Leading Experts Present Research on Living Longer, Healthier Lives at the “Science of Longevity” Colloquium at the Linda Hall Library, Oct. 2-3

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Pulitzer-Prize winner Jonathan Weiner — author of Long for This World: The Strange Science of Immortality — to present keynote address; Revolutionary advances — from growing new muscles and organs to groundbreaking treatments for Alzheimer’s — to be presented during the Linda Hall Library Foundation’s inaugural program

The Linda Hall Library Foundation’s Science of Longevity Colloquium will bring together leading scientists for an exploration of the science of aging.

Aging is the disease from which we all suffer. The Science of Longevity Colloquium is an opportunity for participants to perceive the impact that science is having on our lifespan through research, tissue regeneration, stem cells, and other advances.

A panel of leading, national experts will share groundbreaking research and theories on living longer, healthier lives — well past 100 years old — during the Science of Longevity Colloquium at the Linda Hall Library, October 2-3, 2015. Presented by the Linda Hall Library Foundation, the Science of Longevity Colloquium will explore revolutionary scientific advances that are impacting the future of the human lifespan.

At the beginning of the 20th Century, the life expectancy of people in developed countries was 47 years, and by the end of the century, it was 76 years. People alive today in developed countries are adding an estimated three months of longevity for every calendar year. That means that the average life expectancy will be 88 by mid-century and 100 by the end of the 21st Century.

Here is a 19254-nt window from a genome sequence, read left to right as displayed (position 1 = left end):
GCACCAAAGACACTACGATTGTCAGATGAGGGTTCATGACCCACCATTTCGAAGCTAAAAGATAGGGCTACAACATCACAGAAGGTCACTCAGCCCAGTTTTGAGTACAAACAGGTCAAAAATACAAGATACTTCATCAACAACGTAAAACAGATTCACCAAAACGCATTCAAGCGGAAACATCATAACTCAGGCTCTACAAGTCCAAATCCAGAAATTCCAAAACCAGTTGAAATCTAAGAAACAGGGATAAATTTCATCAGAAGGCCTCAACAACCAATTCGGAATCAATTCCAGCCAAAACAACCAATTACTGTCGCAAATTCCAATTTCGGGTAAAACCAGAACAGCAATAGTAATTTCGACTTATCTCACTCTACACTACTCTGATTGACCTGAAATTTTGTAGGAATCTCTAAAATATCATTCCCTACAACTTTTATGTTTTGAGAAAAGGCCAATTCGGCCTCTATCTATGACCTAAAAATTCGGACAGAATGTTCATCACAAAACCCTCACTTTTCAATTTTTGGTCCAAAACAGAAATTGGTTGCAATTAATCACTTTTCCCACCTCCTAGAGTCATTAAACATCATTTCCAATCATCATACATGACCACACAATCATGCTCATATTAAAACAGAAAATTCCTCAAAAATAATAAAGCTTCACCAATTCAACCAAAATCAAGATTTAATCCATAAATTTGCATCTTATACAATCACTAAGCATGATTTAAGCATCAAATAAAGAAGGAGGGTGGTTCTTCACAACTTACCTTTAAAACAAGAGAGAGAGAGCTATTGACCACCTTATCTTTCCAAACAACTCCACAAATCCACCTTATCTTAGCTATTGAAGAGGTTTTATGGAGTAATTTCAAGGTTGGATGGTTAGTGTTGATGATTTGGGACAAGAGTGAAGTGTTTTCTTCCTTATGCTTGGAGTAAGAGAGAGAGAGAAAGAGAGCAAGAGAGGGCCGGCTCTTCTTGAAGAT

“It has been noted that aging is the disease from which we all suffer. The Science of Longevity Colloquium is an opportunity for participants to perceive the impact that science is having on our lifespan through research, tissue regeneration, stem cells, and numerous other advances,” said Linda Hall Library President Lisa Browar. “In presenting this colloquium, the Linda Hall Library Foundation hopes to provide the public with a deeper understanding of the role that science can play in their daily lives.”
Panelists include Jonathan Weiner, one of the nation’s most distinguished science journalists. Weiner, a member of Columbia University’s Graduate School of Journalism faculty, has explored the science of longevity in his book, Long for this World: The Strange Science of Immortality. Dr. Stephen Badylak has grown new muscle in patients with leg injuries. Dr. Jay Olshansky has developed a process to assess potential health issues by scanning facial photographs, and Dr. Gregory Benford’s biomedical company is making progress in treating early stage Alzheimer’s disease.

The full schedule for the Science of Longevity Colloquium at the Linda Hall Library (5109 Cherry, Kansas City, Mo.) begins on Friday, Oct. 2, with registration at 5:30 p.m., and concludes at 4:00 p.m. on Saturday, Oct. 3. Attendance is limited to 150 participants. The registration fee is $95 per person (includes Friday evening reception, Saturday morning continental breakfast, refreshments, and Saturday lunch).

6:30 p.m. — 7:30 p.m. (Keynote Address)
The Strange Science of Immortality

  • Jonathan Weiner is the Pulitzer Prize winning journalist and best-selling author of Long for This World: The Strange Science of Immortality — a look at the scientific search for the Fountain of Youth.

9:15 a.m. – 10:00 a.m.
Voices from Literature: The Ethics of Extending Life